A species of hawthorn has been found to control abnormally high blood sugar levels


Image: A species of hawthorn has been found to control abnormally high blood sugar levels

(Natural News) Researchers from the Middle East found that a species of hawthorn can be used to manage blood sugar levels. In their study, which was published in the journal BMC Complementary and Alternative Medicine, they identified Crete hawthorn (Crataegus azarolus), a plant native to the Mediterranean Basin, to have anti-hyperglycemic properties – that is, the ability to lower elevated levels of glucose in the blood.

The team looked not only at the plant’s anti-hyperglycemic properties but also its ability to protect the body against increased levels of fats such as cholesterol in the bloodstream. The condition — referred to as hyperlipidemia — is a typical complication in people with diabetes and can lead to cardiovascular disease.

In the study, they used mice treated with alloxan to induce hyperglycemia. The mice were then divided into groups, with some receiving an ethanol extract from Crete hawthorn leaves while others were given glibenclamide for positive control. Another animal model was also used by the team, this time, to determine its anti-hyperlipidemic effects. They also obtained isolated compounds and extracts from Crete hawthorn and used these to measure its antioxidant and antimicrobial properties, as well as its phytochemical components.

Based on the findings, the team found that Crete hawthorn had potent antioxidant properties; in particular, the ethanol extract from the leaf exhibited the highest antioxidant activity, compared with other derivatives. They also found that the plant contained phenols and flavonoids that have known health benefits. For instance, ursolic acid — one of the plant’s active ingredients — has been studied for its anti-hyperlipidemic, anti-cancer, and anti-inflammatory properties, among others. Other bioactive ingredients, such as quercetin, rutin, ellagic acid, and salicylic acid, were also found to be potent antioxidants.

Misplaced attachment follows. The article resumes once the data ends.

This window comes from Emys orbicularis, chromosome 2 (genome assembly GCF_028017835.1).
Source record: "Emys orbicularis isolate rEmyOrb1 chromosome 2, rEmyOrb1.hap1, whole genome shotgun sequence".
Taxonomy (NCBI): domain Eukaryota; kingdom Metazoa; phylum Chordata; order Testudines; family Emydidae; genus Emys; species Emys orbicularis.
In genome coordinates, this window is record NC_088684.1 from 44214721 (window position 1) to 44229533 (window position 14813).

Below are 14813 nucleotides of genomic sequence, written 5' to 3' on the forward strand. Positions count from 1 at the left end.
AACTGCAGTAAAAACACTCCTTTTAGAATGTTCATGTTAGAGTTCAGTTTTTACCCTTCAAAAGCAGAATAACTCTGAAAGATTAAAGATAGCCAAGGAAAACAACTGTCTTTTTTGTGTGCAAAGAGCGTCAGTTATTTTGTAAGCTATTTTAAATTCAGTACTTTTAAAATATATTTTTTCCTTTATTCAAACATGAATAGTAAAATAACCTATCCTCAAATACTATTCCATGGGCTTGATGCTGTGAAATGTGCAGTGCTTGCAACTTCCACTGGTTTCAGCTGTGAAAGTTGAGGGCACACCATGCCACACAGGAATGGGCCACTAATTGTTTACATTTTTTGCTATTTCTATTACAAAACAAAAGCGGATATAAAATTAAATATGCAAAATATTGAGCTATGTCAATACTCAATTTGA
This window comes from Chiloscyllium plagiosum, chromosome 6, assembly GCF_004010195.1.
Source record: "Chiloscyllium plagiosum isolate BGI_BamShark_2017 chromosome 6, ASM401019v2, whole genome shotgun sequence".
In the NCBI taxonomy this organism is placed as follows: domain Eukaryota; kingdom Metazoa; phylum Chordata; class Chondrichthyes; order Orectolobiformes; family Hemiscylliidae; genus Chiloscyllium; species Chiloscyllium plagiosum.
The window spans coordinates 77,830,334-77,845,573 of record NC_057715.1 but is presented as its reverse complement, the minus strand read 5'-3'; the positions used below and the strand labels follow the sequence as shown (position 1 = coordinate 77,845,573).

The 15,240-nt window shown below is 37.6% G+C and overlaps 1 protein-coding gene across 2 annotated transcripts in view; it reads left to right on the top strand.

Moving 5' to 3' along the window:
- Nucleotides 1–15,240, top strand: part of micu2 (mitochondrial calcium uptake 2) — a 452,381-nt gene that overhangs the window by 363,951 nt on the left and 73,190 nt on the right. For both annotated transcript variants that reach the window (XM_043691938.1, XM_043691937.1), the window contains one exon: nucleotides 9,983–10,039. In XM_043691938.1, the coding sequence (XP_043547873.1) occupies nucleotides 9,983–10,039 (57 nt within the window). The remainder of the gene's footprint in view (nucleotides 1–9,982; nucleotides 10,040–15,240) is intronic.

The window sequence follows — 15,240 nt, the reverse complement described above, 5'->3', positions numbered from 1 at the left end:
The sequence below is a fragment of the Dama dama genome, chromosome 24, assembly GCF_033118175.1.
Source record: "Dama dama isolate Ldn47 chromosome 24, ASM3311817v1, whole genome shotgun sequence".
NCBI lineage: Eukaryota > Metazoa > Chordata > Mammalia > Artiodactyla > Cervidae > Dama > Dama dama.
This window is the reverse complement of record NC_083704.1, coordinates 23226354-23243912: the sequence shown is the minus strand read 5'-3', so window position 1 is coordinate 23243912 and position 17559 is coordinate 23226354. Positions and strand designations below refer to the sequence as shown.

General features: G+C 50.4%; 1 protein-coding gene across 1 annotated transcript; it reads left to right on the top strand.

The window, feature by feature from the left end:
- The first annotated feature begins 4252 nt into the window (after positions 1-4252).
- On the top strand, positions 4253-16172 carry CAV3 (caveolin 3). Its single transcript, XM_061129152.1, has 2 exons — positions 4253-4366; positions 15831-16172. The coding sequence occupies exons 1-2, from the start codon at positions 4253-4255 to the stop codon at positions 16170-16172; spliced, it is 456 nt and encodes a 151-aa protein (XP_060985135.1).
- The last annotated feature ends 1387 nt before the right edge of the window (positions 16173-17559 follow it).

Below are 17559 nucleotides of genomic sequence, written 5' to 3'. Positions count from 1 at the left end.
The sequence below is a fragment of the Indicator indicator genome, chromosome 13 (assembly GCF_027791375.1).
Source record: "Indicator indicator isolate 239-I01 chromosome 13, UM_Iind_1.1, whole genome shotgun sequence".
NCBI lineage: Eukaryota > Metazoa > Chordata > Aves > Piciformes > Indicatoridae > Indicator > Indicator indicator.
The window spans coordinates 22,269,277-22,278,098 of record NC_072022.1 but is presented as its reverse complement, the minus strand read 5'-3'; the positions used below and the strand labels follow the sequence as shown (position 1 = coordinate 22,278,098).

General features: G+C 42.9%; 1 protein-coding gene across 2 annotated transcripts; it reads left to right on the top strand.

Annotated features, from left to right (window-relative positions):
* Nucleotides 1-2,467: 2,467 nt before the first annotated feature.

The team also found that Crete hawthorn can protect against a number of pathogenic microorganisms, including Escherichia coliPseudomonas aeruginosaStaphylococcus aureus, and Candida albicans. According to researchers, this is because of the plant’s ability to support the immune system in fighting the infection.

“The current study demonstrates the efficiency of the leaves extract of C. azarolus var. eu-azarolus Maire [or Crete hawthorn] in controlling hyperglycemia with its associated complications such as infection and dyslipidemia,” the researchers concluded in their report.

More medicinal plants that can help in treating diabetes

Medicinal plants, for the most part, aren’t just limited to plants that grow in remote regions. Surprisingly, some of the most potent medicinal plants for treating diabetes are those which have been used for a long time.

  • Okra — In a 2013 study, researchers found that both aqueous and dried powdered okra extracts were able to reduce blood glucose level after two weeks, based on an animal study of alloxan-induced rats.
  • Onions — Studies have shown that quercetin, a flavonoid present in onions, can reduce blood sugar, lipid peroxidation, and even oxidative stress.
  • Milk thistle — Silymarin, the active ingredient in milk thistle, has been shown to have anti-hyperglycemic properties. A clinical trial involving diabetic patients showed that those who took silymarin supplements for four months had significant improvements in their glycemic profile.
  • Guggul — A tree native to the Indian Subcontinent, guggul has been widely used in traditional medicine for treating diabetes.
  • Banaba — The medicinal plant, found in Southeast Asia, is known for its ability to reduce blood sugar levels, which is comparable to that of insulin.
  • Garlic — The plant is known for its many health benefits. In particular, studies have shown that aqueous extracts from garlic can improve insulin resistance in diabetic patients.

Find out more herbs that help manage elevated sugar levels at Herbs.news today.

Sources include:

Health.news

BMCComplementAlternMed.BioMedCentral.com

GlobalFoodBook.com


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